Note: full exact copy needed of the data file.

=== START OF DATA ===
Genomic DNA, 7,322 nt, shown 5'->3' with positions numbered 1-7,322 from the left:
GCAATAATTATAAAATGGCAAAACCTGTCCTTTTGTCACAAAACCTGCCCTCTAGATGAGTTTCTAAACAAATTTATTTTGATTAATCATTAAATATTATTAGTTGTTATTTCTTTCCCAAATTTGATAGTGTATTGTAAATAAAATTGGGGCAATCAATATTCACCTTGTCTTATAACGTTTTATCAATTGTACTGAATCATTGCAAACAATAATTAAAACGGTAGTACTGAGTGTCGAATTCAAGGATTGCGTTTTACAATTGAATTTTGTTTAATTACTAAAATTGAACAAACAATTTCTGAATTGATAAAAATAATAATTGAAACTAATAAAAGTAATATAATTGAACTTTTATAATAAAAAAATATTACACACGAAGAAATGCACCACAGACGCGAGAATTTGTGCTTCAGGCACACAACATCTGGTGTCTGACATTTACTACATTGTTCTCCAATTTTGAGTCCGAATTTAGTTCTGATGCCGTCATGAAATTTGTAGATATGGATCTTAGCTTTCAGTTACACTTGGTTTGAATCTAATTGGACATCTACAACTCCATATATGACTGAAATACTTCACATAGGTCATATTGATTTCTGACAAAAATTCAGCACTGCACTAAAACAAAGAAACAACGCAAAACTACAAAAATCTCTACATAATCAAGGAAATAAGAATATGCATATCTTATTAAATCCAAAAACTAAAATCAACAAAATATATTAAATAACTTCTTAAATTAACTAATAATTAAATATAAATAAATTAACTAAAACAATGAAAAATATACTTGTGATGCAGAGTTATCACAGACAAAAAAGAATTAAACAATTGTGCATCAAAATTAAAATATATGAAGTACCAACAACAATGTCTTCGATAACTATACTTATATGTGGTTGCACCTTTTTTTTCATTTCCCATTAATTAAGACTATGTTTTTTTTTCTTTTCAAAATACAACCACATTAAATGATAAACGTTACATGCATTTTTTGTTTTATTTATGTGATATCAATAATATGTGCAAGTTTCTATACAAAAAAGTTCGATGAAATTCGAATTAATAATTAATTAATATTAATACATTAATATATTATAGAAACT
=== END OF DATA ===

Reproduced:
Genomic DNA, 7,322 nt, shown 5'->3' with positions numbered 1-7,322 from the left:
GCAATAATTATAAAATGGCAAAACCTGTCCTTTTGTCACAAAACCTGCCCTCTAGATGAGTTTCTAAACAAATTTATTTTGATTAATCATTAAATATTATTAGTTGTTATTTCTTTCCCAAATTTGATAGTGTATTGTAAATAAAATTGGGGCAATCAATATTCACCTTGTCTTATAACGTTTTATCAATTGTACTGAATCATTGCAAACAATAATTAAAACGGTAGTACTGAGTGTCGAATTCAAGGATTGCGTTTTACAATTGAATTTTGTTTAATTACTAAAATTGAACAAACAATTTCTGAATTGATAAAAATAATAATTGAAACTAATAAAAGTAATATAATTGAACTTTTATAATAAAAAAATATTACACACGAAGAAATGCACCACAGACGCGAGAATTTGTGCTTCAGGCACACAACATCTGGTGTCTGACATTTACTACATTGTTCTCCAATTTTGAGTCCGAATTTAGTTCTGATGCCGTCATGAAATTTGTAGATATGGATCTTAGCTTTCAGTTACACTTGGTTTGAATCTAATTGGACATCTACAACTCCATATATGACTGAAATACTTCACATAGGTCATATTGATTTCTGACAAAAATTCAGCACTGCACTAAAACAAAGAAACAACGCAAAACTACAAAAATCTCTACATAATCAAGGAAATAAGAATATGCATATCTTATTAAATCCAAAAACTAAAATCAACAAAATATATTAAATAACTTCTTAAATTAACTAATAATTAAATATAAATAAATTAACTAAAACAATGAAAAATATACTTGTGATGCAGAGTTATCACAGACAAAAAAGAATTAAACAATTGTGCATCAAAATTAAAATATATGAAGTACCAACAACAATGTCTTCGATAACTATACTTATATGTGGTTGCACCTTTTTTTTCATTTCCCATTAATTAAGACTATGTTTTTTTTTCTTTTCAAAATACAACCACATTAAATGATAAACGTTACATGCATTTTTTGTTTTATTTATGTGATATCAATAATATGTGCAAGTTTCTATACAAAAAAGTTCGATGAAATTCGAATTAATAATTAATTAATATTAATACATTAATATATTATAGAAACT